There continues to be plenty of hedgehog activity but the nesting house has not been used since the 5th October. I have however seen a hedgehog in the garden gathering nesting material.
As I can’t imagine that it is taking the material very far, coupled with the hedgehog regularly turning up in my garden as soon as it becomes dark, the conclusion seems to be that this individual is building a winter hibernation nest in my neighbours garden, just beyond the fence hole. This would be close to the food I supply in the feed station and makes use of the rather wild area at the back of the neighbours garden.
I’ve been doing additional reading on hedgehog activity and this has provided a few explanations on the nesting habits. It seems that my hedgehog house was been used as a summer/day nesting site of which the hedgehogs will have several. Apparently a male will tend to use a different site every night whilst a female will use the same location for around a week. This would make sense of the regular behaviour I’ve witnessed with the house being used for around a week and then abandoned. It would also confirm that the majority of users, and certainly the last occupant was indeed a female.
Despite using a variety of nest sites during the summer each hedgehog will only make and use one unique winter nest for hibernation. As we are now nearly at the point of winter hibernation, last minute nest enhancements aside, it appears that my hedgehog house has unfortunately not been selected for use this year.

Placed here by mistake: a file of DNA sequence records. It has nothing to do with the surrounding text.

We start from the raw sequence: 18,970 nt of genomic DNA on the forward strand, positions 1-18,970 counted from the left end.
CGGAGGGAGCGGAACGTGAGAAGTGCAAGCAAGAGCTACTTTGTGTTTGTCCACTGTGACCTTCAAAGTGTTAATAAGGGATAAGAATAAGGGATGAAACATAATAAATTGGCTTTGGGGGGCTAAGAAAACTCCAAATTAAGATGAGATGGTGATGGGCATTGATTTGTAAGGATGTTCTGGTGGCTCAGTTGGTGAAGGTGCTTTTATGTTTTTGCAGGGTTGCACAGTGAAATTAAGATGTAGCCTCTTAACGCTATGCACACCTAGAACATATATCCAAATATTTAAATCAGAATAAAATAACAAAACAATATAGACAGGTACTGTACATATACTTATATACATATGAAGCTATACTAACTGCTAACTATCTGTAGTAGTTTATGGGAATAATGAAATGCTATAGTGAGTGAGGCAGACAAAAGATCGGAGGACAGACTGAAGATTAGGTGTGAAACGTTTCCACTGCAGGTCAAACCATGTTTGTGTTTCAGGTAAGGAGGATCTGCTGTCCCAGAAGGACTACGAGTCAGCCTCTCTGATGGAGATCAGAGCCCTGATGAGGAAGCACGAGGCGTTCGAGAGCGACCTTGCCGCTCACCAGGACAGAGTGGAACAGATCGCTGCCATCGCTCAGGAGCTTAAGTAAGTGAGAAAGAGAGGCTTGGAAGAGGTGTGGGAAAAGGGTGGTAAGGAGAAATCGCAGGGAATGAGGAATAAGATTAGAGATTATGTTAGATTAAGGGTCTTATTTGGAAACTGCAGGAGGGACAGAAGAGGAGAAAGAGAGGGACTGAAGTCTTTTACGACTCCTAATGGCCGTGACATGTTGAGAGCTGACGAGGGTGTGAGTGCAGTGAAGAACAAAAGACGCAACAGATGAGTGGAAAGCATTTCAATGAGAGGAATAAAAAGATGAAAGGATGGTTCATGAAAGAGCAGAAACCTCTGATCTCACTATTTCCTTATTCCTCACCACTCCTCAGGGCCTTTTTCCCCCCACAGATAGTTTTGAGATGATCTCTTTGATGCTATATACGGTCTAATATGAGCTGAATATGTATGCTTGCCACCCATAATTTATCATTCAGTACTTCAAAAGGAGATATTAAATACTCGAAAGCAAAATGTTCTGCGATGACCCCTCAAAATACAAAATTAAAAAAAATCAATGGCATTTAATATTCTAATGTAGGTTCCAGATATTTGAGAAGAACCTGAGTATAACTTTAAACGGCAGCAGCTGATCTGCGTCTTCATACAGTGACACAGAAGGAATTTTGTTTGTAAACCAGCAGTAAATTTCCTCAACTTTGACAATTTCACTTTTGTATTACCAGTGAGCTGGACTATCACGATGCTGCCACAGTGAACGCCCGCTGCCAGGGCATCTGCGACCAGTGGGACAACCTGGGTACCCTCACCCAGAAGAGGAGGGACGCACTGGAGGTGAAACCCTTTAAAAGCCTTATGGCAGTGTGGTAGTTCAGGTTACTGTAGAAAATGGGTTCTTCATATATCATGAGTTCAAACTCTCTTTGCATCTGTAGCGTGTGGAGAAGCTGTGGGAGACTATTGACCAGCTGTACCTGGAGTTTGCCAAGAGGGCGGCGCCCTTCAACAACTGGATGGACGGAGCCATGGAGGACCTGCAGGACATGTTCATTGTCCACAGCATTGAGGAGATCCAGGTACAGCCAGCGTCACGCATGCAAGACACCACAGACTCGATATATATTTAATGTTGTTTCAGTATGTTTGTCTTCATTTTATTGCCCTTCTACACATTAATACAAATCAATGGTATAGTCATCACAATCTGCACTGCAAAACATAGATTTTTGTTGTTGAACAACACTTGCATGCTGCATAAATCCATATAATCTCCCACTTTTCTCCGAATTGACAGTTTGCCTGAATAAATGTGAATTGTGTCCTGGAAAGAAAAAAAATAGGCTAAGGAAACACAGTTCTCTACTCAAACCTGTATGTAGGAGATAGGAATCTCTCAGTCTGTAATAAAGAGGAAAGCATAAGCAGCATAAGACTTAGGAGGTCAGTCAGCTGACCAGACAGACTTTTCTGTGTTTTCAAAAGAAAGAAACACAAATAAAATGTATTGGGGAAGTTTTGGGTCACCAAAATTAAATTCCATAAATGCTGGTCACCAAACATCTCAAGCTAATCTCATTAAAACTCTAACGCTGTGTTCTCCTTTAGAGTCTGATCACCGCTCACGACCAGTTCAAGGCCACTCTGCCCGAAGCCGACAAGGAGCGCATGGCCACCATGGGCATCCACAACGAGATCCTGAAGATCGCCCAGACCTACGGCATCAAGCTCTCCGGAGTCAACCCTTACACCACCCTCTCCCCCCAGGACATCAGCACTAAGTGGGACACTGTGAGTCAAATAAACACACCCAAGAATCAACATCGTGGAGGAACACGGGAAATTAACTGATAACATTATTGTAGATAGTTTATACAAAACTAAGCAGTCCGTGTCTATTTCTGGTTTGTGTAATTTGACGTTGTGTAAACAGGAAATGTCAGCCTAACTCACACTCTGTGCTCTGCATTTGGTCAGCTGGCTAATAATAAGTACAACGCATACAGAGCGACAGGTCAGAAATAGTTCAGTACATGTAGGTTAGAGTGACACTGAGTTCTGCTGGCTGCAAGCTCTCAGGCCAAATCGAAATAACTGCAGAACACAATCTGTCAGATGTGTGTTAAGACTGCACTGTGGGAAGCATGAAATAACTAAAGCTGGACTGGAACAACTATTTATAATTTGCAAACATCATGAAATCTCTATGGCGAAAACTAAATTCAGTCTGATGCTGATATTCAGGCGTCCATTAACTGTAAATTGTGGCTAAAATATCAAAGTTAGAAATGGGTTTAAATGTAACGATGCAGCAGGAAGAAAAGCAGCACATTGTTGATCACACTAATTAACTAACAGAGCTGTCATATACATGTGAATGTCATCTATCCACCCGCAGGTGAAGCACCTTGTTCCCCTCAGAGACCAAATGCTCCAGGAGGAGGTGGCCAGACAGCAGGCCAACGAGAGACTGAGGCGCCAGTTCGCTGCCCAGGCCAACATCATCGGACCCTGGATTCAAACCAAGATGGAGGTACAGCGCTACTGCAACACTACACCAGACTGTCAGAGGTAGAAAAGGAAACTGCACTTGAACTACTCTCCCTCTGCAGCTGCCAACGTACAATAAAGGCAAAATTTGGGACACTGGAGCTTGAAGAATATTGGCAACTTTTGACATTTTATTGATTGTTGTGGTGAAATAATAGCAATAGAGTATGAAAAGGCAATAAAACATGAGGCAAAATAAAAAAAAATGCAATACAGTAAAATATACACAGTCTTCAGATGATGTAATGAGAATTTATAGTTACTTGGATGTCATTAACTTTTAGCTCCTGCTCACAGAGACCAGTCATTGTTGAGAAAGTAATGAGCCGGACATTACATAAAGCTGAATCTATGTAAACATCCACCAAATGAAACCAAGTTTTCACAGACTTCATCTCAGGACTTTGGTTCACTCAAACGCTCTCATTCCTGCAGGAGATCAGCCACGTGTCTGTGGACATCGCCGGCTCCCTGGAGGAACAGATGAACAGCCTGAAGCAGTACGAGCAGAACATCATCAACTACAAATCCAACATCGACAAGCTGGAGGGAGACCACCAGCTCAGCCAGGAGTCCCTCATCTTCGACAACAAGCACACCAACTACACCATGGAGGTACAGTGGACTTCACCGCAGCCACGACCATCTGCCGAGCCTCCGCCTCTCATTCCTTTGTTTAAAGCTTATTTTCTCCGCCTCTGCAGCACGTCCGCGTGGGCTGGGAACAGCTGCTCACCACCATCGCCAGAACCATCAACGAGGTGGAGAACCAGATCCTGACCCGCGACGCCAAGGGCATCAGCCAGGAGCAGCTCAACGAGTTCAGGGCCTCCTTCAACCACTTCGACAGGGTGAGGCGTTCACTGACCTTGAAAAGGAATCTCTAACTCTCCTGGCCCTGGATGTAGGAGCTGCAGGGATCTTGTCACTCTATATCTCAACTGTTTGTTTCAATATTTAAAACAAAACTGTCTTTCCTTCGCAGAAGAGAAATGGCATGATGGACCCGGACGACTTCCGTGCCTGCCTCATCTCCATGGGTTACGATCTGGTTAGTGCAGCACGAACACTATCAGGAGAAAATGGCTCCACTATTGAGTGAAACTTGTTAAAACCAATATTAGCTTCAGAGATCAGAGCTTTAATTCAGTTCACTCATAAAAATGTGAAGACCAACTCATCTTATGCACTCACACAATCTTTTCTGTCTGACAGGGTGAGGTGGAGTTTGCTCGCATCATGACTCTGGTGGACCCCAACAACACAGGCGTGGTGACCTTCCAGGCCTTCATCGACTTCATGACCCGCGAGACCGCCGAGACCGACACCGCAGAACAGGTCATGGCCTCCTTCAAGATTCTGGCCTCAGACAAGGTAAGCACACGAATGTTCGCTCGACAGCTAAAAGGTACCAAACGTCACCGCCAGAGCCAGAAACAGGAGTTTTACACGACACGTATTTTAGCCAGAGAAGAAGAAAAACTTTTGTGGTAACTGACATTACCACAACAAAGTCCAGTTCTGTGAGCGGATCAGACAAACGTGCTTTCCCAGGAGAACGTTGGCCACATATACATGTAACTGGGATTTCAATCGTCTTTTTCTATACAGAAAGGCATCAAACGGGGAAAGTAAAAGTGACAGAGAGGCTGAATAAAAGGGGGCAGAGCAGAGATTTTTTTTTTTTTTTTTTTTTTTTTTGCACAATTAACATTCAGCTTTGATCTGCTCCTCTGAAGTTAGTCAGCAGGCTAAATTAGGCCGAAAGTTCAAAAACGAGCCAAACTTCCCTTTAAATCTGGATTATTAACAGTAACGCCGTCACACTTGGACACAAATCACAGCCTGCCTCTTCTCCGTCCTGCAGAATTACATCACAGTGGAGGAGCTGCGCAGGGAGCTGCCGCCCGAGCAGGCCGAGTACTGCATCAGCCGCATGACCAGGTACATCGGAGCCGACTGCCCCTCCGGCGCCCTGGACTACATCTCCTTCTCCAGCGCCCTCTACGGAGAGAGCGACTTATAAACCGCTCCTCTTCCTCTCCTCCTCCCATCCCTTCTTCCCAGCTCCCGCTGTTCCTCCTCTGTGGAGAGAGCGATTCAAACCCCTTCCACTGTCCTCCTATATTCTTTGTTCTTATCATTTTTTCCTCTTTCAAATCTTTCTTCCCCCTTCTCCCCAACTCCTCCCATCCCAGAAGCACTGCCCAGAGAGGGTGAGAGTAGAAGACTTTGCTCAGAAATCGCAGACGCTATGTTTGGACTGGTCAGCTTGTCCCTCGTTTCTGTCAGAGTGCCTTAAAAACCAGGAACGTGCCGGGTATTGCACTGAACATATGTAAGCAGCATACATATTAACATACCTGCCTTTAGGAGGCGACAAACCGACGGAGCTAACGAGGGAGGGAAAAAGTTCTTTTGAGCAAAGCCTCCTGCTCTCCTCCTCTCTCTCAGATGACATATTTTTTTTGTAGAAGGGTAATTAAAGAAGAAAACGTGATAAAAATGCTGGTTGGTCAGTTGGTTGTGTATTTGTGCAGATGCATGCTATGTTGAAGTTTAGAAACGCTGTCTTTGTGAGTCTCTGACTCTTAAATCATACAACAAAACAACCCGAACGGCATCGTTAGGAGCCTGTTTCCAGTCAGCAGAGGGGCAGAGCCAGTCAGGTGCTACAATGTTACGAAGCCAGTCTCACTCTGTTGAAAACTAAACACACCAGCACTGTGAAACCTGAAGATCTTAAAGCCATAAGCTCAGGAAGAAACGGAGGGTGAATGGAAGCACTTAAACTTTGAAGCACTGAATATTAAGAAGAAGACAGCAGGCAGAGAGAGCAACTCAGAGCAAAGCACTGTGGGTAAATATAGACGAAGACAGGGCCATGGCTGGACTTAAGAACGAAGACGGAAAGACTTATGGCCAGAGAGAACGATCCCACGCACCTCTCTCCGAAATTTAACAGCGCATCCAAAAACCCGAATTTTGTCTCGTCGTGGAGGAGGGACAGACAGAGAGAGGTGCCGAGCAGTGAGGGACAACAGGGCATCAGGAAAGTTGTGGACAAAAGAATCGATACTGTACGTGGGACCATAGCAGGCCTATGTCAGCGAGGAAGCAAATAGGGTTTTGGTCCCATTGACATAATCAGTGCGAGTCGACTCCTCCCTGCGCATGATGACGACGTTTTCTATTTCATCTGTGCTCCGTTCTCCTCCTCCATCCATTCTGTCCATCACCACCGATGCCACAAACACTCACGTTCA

My additional hedgehog reading material, book below, has been very illuminating and I’m afraid to say that it has highlighted a few of my mistakes.
Apologies readers but I need to correct a few errors.
In a recent Blog Post I talked about hedgehog teeth and I thought that these were being used to eat snails from their shells. Sorry about that but I was wrong, it turns out that hedgehogs do not eat snails, at all. Their teeth, despite being fearsome, are not up to it.
I had also been finding acorns in the hedgehog house, which I did honestly think was a big odd, but I considered that maybe this was forming part of the hedgehog diet. See Hedgehog Log entry for the 18th October. Wrong again.
To be very clear hedgehogs are nearly 100% carnivores, mainly eating slugs, worms and beatles.
What I now believe was happening was that the eaten out snail shells and acorns were signs of a rat. I had seen one darting around at the end of the garden, including in the hedgehog feeding station, at the end of September and early October. It looks like this rat was using the hedgehog feeding station as a sheltered location in which to eat and probably rest.
Rats do take snails as a regular source of food and evidently they do have the teeth to deal with the shells. In addition to the hedgehog food and shelters my garden is full or snails, so interesting enough for this rodent.
Since early October I’ve not seen any further evidence of the rat on any of the cameras, including the one installed inside the feed station, and I’ve stopped finding snail shells.
It seems to be the logical explanation.
Certainly for me this blog is a learning curve and I apologise for the mistakes along the way. I’ll try and be as factual as possible and make corrections as I go. It certainly confirms the conclusion that with nature the more you look the more you realise how little you actually know.
The other conclusion is that if you find snail shells looking like this in your garden, you’ve probably got a rat!
One thought on “The Hedgehog Learning Curve – Correcting a few Mistakes”
Thank you James – super interesting as always! Who knew?!! No I said the rat!! Jo